It is a word in team meetings that I insist is not to be used, and is not to be used in ANY of our messaging. There are days my skin crawls when I hear it. The “R” word. If you are a HCW you likely know what I’m referring to.
The “R” word - R for resiliency.
We are asked to learn to be more resilient. That we just need to give more, bend more, adapt to our surroundings, our systems and policies.
We are OVERbent. As is our nature, we give and give and our training, our being, one who is drawn to a life of service in healthcare, already practices resiliency.
When I hear that word - it implies that I am not giving enough, my colleagues are not giving enough. That there is a flaw in us, that we need to do better, be better.
No. Hold up. Let’s recognize that the flaw is in the system. The healthcare system - globally - needs to shift. We need to start recognizing the humanness of HCWs and the inhumane way they are being treated - by administrators, governments, and unfortunately sometimes, patients.
Through COVID-19 I lost many of my staff. Many could not continue facing what other sectors would classify as abuse.
Death threats - yes I’ve had death threats as have an unbelievable amount of my colleagues.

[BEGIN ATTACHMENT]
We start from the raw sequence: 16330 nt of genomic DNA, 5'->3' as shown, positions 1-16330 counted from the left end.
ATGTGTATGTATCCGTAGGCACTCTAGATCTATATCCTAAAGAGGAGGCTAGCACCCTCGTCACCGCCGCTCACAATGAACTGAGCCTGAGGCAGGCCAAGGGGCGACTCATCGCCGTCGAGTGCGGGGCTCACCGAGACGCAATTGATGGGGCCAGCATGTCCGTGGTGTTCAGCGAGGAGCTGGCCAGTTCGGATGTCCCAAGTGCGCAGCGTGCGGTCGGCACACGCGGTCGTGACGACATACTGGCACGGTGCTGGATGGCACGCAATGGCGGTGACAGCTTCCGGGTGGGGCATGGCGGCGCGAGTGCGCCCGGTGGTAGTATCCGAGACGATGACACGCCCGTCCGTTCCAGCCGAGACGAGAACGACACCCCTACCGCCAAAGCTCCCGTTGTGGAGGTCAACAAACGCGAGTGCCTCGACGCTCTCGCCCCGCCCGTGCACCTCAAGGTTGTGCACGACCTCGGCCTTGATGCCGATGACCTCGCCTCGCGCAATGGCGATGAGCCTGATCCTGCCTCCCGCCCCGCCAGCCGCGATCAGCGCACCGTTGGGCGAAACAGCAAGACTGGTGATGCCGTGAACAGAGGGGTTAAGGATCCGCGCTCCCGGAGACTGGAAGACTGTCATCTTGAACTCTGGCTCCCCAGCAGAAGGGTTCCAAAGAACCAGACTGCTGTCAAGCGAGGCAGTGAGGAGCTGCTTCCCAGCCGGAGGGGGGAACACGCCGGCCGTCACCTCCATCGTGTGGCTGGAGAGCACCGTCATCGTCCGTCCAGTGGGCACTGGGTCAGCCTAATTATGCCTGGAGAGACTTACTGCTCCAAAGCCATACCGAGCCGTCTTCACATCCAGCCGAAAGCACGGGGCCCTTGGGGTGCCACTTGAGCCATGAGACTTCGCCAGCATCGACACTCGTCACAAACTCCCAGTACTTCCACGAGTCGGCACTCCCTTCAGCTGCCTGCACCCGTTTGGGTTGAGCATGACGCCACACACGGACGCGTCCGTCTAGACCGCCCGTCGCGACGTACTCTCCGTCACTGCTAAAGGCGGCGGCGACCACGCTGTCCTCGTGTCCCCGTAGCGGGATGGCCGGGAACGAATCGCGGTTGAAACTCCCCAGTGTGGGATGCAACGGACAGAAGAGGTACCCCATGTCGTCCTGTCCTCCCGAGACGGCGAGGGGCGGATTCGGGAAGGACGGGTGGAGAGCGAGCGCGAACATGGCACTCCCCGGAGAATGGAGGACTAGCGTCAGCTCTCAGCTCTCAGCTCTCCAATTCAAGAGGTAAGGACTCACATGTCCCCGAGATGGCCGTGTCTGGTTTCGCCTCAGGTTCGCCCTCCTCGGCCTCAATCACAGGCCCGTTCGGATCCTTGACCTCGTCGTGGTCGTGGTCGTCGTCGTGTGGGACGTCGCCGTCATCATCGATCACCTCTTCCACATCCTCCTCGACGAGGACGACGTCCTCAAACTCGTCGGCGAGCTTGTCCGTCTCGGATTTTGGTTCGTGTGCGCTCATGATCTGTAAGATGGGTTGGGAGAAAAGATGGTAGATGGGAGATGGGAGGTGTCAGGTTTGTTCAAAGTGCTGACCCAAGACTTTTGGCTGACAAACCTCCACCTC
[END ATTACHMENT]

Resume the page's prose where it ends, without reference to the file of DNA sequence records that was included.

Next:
This needs to stop. We can’t do it alone. We cannot change the system alone. We need to start together, in formation, and make our limits and boundaries clear. We need to support one another in doing so, so that the system can no longer “divide and conquer”.
We need our communities to stand with us and speak out/up for us - we often cannot speak up for ourselves for fear of losing our jobs.
Let’s support one another, stand up together and encourage our patients and our communities to speak up for us as well. We need to be heard and be listened to, not learn to be more resilient. We already are resilient to do what we do and to have come this far.
So instead of resiliency let’s start using the “S” words:
Support each other.
When we can’t speak up, we need to educate those around us on what the issues in healthcare are so that they can speak up for us. We need to shift the culture of medicine, not continue to support it by learning to be “more” of ANYTHING.
We are enough.
We are formation.
Our name formation demonstrates that a shift is needed. Let’s do this together.
As always, I love to hear from our community. If you have thoughts, comments, or a story you feel should be heard, please reach out - anonymous or otherwise.
Until my next progress note,
We got this.